[edit on 7-3-2006 by Spatacus]



posted on Mar, 7 2006 @ 04:34 PM
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He's telling the truth about Freemasonry, actually.

Why is it so hard to swallow?

More to the point: Why do some people have an inherent need to create fantasy scenarios based on nothing?



posted on Mar, 7 2006 @ 04:44 PM
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Why do some people have an inherent need to create fantasy scenarios based on nothing?


It's not based on nothing it's based on real life experience.



posted on Mar, 7 2006 @ 05:54 PM
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So, you're saying that you've studied Magic within the school of Higher Mysteries in Freemasonry?

Coz that would be lying...



posted on Mar, 7 2006 @ 07:17 PM
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Originally posted by Masonic Light
Masons don't bow down before the Master of a Lodge. The Worshipful Master is simply the Old English title for the presiding officer of the Lodge. He is usually elected for a one year term. In other organizations and civic clubs, he would be called "president".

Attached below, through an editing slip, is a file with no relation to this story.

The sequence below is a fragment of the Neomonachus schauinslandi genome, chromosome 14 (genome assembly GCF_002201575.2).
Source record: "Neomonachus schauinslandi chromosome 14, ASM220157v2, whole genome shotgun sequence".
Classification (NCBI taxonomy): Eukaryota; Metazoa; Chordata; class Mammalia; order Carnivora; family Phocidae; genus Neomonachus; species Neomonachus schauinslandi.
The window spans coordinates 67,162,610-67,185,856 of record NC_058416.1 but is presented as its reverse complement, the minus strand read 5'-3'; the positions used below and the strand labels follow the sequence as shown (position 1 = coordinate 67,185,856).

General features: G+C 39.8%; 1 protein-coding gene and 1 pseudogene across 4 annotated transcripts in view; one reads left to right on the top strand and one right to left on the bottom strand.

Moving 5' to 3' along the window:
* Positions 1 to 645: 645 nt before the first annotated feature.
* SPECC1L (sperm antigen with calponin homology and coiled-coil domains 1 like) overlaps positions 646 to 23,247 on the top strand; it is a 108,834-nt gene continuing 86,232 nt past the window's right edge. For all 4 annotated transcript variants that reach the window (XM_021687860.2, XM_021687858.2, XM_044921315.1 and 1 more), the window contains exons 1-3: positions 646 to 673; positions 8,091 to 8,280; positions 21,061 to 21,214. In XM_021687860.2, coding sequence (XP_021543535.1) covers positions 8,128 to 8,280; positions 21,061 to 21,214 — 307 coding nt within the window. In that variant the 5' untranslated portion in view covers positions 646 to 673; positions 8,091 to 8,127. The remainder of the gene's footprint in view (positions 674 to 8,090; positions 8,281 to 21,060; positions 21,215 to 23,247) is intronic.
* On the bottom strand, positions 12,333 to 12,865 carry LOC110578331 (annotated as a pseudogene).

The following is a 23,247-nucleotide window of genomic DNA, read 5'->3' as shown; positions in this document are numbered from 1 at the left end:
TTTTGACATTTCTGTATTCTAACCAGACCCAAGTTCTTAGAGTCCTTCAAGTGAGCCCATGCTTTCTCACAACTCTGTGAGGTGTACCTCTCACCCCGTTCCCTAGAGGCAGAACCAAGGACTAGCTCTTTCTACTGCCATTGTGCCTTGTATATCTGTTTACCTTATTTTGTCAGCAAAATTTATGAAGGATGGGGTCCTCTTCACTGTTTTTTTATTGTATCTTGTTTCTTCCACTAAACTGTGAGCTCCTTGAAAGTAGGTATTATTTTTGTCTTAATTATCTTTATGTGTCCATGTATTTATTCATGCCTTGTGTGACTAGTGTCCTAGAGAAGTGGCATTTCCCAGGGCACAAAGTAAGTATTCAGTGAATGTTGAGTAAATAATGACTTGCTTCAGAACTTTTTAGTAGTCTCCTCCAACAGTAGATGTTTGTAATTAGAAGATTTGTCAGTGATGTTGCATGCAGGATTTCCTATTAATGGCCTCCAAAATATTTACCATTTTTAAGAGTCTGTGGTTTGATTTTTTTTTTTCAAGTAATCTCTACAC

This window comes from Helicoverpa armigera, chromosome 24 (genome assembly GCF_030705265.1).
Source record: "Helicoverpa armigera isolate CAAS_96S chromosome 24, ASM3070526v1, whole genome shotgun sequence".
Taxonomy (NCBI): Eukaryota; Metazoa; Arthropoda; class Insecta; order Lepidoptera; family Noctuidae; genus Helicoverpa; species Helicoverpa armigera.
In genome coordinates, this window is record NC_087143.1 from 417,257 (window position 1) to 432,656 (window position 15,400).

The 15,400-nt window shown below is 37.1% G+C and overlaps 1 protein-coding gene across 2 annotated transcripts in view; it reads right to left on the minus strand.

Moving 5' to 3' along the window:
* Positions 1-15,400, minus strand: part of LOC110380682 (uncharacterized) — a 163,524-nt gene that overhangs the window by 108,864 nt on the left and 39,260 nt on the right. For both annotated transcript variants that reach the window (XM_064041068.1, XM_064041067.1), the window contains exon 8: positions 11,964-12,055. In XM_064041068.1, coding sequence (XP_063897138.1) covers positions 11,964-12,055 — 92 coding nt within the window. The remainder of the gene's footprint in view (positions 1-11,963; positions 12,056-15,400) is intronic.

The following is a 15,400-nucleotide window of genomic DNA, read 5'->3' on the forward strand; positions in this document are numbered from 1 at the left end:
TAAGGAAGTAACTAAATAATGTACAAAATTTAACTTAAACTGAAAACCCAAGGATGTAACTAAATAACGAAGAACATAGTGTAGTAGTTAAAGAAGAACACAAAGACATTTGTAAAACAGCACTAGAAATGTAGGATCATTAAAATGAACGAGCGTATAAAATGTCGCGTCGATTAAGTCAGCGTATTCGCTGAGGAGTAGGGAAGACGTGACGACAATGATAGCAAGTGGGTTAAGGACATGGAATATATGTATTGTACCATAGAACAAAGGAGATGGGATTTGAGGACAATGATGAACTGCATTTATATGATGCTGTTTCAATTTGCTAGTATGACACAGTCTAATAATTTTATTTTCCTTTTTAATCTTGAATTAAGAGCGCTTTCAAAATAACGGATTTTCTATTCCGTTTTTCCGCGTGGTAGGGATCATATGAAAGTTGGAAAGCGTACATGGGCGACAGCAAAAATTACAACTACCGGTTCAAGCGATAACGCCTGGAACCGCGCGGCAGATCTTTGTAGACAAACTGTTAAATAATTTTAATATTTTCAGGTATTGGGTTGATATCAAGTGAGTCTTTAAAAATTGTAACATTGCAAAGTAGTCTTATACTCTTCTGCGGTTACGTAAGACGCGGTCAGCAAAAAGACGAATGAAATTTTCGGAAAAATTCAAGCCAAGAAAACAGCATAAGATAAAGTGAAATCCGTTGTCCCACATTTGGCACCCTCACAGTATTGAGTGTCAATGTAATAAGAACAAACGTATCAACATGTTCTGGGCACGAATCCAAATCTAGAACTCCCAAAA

One of the complaints that I have read, particularly from certain Christian groups who are affectionately known as 'fundies', is that it is wrong and against Christs teachings to either (a) worship someone other than the Lord, and (b) assume that mantle.

In fact 'Worshipful' does not mean 'to be worshipped' but 'full of worship' and has been used as an honorific for centuries.

So technically it's the Worshipful Master who will be doing the bowing, not his lodge members.



posted on Mar, 7 2006 @ 07:22 PM
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Originally posted by CX
Plus the fact that i found out that the Grandmaster of my relatives lodge is the local pub landlord, and going by my knowledge of him around our village, well lets just say it does'nt instill much confidence or respect in him as a leader of a lodge or whatever you want to call it. I just laughed when i heard he was the Grandmaster, and kind of lost respect for all the others that theoretically bow down before him at meetings, and forgive me if i use those words loosely but thats how it was explained to me by other masons.